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Mendelssohn was only fifteen when he composed his First Symphony by which time he had already written twelve string symphonies. His Symphony No. 4, widely known as the 'Italian' is one of Mendelssohn's most loved compositions. The Ruy Blas overture was written for a play by Victor Hugo.
The Bergen Philharmonic Orchestra and Andrew Litton began their cycle of Mendelssohn’s symphonies with Symphony No. 2 ‘Hymn of Praise’ which was described as ‘suitably glowing’ by the reviewer in Financial Times, and ‘alert and vigorous’ in BBC Music Magazine.
Felix Mendelssohn: Ruy Blas Overture, Op. 95
Ruy Blas, Op. 95
Felix Mendelssohn: Symphony No. 1 in C minor, Op. 11
I. Allegro di molto
III. Menuetto: Allegro molto
IV. Allegro con fuoco
Felix Mendelssohn: Symphony No. 4 in A major, Op. 90, "Italian"
I. Allegro vivace
II. Andante con moto
III. Con moto moderato
IV. Saltarello: Presto
10th January 2010
“...there’s no denying that this is an enjoyable account of [this] perennial work, with woodwind playing both crisp and expressive, luminous string textures and well-judged tempi”
“…one of the most enjoyable discs I've listened to in a long time… Litton, for my money, gets it right every time. He… makes clear distinctions between fast and slow: in the Italian Symphony, the first movement goes like the wind, though with no sense of undue haste, while the third movement still retains the grace and dignity of the minuet from which it derives. How good, too, to come across a conductor who is not afraid to make his orchestra play pianississimo! ...one of the most delicious moments comes near the start of the second movement of the Italian Symphony where the strings are joined by the two flutes, both vibrato-free. At the other extreme, the C major coda of this movement lifts you out of your seat.”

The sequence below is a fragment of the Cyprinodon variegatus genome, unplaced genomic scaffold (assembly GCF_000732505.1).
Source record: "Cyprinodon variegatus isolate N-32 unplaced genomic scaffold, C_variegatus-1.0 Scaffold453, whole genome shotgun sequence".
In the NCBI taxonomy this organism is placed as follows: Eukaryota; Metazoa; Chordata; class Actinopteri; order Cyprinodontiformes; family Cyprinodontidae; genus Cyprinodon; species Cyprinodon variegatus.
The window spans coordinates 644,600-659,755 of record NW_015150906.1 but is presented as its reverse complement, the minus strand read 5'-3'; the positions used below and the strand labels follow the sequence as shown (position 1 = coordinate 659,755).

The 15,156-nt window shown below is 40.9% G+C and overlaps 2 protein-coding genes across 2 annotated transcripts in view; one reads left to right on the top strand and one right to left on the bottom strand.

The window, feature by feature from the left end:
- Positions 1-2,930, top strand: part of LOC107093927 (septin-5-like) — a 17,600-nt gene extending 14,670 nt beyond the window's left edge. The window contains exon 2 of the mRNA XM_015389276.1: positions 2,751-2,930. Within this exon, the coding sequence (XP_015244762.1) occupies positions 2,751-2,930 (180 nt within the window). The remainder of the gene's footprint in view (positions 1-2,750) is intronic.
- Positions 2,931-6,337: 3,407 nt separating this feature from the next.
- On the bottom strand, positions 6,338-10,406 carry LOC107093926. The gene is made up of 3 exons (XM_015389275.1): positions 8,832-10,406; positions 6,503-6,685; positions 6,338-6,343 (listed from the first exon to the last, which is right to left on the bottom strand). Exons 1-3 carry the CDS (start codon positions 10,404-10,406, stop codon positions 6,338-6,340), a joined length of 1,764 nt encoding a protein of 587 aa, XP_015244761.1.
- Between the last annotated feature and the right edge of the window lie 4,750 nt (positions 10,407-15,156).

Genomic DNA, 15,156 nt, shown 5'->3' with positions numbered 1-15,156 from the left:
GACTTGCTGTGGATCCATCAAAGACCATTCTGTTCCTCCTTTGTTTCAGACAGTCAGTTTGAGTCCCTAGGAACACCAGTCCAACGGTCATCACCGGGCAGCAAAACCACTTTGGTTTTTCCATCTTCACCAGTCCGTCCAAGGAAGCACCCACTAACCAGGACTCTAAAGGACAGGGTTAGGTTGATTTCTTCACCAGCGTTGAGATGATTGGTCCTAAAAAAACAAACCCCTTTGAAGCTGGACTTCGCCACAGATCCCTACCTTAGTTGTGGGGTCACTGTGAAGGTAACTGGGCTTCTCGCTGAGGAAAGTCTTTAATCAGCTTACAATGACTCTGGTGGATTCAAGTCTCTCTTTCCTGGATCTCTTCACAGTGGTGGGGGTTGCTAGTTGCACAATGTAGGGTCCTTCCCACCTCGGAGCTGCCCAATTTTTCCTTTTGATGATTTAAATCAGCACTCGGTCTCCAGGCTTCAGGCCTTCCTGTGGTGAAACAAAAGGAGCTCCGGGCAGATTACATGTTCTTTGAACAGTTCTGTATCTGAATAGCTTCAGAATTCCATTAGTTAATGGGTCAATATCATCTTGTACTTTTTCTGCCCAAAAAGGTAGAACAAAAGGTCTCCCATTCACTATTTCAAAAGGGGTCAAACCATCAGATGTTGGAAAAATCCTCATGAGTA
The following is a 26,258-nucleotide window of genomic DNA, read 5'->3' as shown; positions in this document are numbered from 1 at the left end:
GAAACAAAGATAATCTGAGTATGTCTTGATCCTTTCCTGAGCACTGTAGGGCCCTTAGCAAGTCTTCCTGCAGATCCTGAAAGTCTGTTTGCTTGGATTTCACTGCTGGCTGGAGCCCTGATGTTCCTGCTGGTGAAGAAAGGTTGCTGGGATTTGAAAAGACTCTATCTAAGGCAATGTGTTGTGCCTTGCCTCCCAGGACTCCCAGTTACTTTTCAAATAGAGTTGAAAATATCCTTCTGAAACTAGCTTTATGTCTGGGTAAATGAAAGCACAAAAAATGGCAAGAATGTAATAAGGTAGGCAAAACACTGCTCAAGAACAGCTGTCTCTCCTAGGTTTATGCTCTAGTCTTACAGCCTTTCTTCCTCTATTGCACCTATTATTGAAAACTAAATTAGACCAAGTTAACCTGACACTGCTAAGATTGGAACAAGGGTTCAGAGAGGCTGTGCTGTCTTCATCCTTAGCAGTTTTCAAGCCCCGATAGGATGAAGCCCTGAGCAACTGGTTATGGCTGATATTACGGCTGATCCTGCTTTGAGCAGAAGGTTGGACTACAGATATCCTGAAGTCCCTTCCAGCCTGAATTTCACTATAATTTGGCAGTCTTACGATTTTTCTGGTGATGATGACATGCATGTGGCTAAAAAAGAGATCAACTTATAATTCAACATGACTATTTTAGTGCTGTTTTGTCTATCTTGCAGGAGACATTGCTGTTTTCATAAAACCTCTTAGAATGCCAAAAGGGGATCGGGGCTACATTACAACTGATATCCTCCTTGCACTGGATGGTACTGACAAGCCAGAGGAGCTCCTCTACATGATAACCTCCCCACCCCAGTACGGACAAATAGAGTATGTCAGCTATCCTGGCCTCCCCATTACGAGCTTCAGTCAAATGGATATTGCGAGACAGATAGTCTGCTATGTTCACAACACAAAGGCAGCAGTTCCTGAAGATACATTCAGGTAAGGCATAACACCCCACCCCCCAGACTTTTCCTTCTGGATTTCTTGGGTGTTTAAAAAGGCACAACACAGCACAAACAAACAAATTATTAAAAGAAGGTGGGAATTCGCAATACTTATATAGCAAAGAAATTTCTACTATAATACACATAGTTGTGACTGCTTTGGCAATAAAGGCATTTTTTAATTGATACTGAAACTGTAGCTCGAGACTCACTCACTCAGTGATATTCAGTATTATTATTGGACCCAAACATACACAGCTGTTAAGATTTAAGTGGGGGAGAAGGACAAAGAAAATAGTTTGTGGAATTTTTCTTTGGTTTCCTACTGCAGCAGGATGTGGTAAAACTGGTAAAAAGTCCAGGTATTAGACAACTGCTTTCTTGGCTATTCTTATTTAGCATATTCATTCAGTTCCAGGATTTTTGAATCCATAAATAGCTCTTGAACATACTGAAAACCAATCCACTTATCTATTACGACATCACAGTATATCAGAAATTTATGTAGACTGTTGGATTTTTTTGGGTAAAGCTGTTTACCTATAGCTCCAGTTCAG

“From the hushed polyphony of the slow introduction [of the First]...to a truly exultant finale, Litton and his spruce Bergen orchestra banish any hint of turgidity. Tempo and character are acutely judged...Litton's Scottish likewise combines verve, textual clarity and a vivid sense of atmosphere.”
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